Yet the reader doesn't feel like the victim of a wry experiment. There is humour and action in almost every story. The spring behind Abu Golayyel's writing, the author told an audience at the book's recent launch in Cairo, is "amazement at what happens to me", and arresting details are to be found in all his stories, even those about the mundane details of construction work. We learn that 50 Egyptian Pounds (Dh34, US$10) was a generous payment for a man to single-handedly carry 8,400 kilograms - that's eight tons - of sand up a seven-storey building in one day; a feat the narrator considers "a miracle to this day". Elsewhere, Abu Golayyel creates dramatic set pieces - an insurrection led by Islamist students at his university; his grandfather's raids and tussles with the law - and highlights the bizarre: a college named after the bordello next door; an amateur prostitution ring run out of a parking garage; a landlord who eavesdrops so aggressively he falls into tenants' rooms when they open their doors.
These fragmented stories are connected first by the author's irreverent, lively voice - and then by us, the readers, who become eager to assemble all the pieces. The fact that they don't always fit together neatly is part of this plotless work's staying power: the disjointed narrative conveys Abu Golayyel's identity as a haphazard, cumulative work in progress, a search for meaning and purpose we can't help joining. We struggle, alongside the hero, to find an answer to "a question nobody was asking, a question, I later come to realise, that troubled not a soul save myself: 'Why did you leave the village?'"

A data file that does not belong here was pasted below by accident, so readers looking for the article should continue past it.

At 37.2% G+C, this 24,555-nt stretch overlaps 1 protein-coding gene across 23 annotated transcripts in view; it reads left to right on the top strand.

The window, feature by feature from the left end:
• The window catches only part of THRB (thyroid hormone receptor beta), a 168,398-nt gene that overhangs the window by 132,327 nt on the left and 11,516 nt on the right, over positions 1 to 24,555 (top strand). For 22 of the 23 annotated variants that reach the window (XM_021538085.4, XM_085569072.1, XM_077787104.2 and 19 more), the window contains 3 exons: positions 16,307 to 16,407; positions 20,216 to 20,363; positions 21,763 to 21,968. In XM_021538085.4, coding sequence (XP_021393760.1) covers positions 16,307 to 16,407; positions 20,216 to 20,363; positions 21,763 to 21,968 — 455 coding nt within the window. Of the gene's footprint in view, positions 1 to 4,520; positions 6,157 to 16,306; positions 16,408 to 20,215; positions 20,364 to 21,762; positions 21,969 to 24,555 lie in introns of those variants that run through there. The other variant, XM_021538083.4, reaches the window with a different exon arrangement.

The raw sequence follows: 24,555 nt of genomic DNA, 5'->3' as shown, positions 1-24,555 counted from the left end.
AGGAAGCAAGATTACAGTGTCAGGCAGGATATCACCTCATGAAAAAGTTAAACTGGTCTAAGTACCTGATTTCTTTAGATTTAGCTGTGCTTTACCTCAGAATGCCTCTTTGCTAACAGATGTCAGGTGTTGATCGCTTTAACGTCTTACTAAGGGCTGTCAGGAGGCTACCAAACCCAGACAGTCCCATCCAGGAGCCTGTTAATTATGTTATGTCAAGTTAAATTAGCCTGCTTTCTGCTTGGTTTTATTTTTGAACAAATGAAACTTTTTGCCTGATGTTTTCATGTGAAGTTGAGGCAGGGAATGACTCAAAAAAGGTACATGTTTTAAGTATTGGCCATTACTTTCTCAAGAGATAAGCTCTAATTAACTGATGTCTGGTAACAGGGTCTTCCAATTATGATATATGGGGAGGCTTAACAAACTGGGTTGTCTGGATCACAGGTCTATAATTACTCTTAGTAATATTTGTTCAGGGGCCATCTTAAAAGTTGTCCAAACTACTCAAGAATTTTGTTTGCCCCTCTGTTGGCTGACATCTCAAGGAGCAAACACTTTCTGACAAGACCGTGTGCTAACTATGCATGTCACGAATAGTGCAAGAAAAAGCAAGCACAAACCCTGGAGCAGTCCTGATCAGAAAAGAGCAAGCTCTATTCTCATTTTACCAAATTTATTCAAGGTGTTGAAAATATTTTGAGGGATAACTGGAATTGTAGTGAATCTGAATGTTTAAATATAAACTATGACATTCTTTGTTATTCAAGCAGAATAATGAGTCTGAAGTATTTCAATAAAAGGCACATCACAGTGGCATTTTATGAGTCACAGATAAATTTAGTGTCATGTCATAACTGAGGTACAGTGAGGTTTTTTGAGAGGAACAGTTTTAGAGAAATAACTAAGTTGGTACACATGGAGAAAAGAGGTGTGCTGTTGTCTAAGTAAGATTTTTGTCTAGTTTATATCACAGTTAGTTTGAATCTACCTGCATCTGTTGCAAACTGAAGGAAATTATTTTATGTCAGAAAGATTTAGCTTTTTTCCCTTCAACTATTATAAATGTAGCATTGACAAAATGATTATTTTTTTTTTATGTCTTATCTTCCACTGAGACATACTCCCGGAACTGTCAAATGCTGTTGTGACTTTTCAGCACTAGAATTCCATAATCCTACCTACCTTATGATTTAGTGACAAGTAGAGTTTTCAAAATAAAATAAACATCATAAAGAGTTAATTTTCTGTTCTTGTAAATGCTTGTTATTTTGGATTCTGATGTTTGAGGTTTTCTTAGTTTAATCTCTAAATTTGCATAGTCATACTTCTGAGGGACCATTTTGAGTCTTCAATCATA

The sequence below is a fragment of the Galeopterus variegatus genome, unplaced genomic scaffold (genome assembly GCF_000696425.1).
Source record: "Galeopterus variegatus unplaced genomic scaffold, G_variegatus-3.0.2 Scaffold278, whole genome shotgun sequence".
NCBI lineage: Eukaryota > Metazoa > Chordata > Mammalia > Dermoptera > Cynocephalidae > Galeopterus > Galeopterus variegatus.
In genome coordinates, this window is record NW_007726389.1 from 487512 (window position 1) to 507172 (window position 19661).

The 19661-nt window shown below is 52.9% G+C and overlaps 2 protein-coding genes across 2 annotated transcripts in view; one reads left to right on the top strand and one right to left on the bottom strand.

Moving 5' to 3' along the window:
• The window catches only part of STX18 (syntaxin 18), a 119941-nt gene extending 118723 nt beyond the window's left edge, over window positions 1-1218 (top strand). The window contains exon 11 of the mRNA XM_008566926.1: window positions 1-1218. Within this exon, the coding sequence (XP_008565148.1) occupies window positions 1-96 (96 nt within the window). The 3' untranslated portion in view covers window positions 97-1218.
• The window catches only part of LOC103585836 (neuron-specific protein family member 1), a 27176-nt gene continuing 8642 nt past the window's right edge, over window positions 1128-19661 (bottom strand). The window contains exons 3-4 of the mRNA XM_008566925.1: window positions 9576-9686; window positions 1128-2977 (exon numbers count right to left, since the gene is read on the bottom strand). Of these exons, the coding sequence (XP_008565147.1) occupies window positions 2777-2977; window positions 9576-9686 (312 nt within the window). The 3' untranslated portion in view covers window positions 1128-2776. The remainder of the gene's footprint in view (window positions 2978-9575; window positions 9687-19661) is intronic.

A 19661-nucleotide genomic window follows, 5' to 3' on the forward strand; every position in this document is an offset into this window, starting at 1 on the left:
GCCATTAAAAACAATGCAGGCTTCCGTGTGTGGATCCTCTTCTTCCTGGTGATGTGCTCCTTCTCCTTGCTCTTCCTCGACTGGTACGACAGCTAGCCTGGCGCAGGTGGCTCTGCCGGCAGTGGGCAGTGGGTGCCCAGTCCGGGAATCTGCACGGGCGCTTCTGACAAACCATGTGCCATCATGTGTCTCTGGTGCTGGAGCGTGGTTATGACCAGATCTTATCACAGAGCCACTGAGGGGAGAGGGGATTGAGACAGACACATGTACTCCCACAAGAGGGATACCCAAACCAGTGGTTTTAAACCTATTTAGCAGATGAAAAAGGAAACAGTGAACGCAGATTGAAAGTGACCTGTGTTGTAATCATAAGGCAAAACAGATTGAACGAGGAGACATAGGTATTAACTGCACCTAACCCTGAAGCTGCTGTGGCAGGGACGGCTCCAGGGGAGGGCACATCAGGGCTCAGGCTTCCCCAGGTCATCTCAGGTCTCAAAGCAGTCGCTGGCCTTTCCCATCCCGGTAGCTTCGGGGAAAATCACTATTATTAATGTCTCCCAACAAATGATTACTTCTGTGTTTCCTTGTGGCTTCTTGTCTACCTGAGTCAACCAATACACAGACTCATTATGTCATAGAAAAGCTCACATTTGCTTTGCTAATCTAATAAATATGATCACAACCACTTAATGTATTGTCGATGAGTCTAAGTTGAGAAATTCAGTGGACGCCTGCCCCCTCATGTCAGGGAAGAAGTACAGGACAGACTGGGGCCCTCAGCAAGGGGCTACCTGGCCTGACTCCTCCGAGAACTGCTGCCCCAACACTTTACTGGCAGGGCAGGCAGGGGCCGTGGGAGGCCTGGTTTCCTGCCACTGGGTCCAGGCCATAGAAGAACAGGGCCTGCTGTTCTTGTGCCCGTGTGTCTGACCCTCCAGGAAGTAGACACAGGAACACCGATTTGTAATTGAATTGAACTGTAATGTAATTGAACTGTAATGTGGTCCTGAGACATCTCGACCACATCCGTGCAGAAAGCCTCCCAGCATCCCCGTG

A great part of the answer lies in our hero's literary aspirations. He mentions them often, sometimes as a form of redemption ("Writing lets me take pride in myself, even as I lug sacks of earth around. Just the thought that I've penned stories puts everything to right") but mostly as an occasion for self-deprecation. He mocks the false nonchalance with which he displays newspapers containing his articles. He laughs at his own determination to prove to employers that he isn't just a manual labourer by reciting poetry and using "erudite turns of phrase of the kind spouted by lovers of culture and learning". A story featuring a co-worker leads to multiple amusing misunderstandings: "I wrote a melancholy short story about him entitled Qitharatu Khalafi-l-bannaa'i, 'The Guitar of Khalaf the Builder', but due to my ignorance of proper voweling it was published as Qitharatun khalfa-l-binaa'I, 'A Guitar Behind the Building'. Khalaf himself understood it as a formal complaint on his behalf, an eloquent plea directed at senior officials to get the state to pay for his retirement. Almost daily he would ask me, 'So they haven't replied? No one got back to you?'"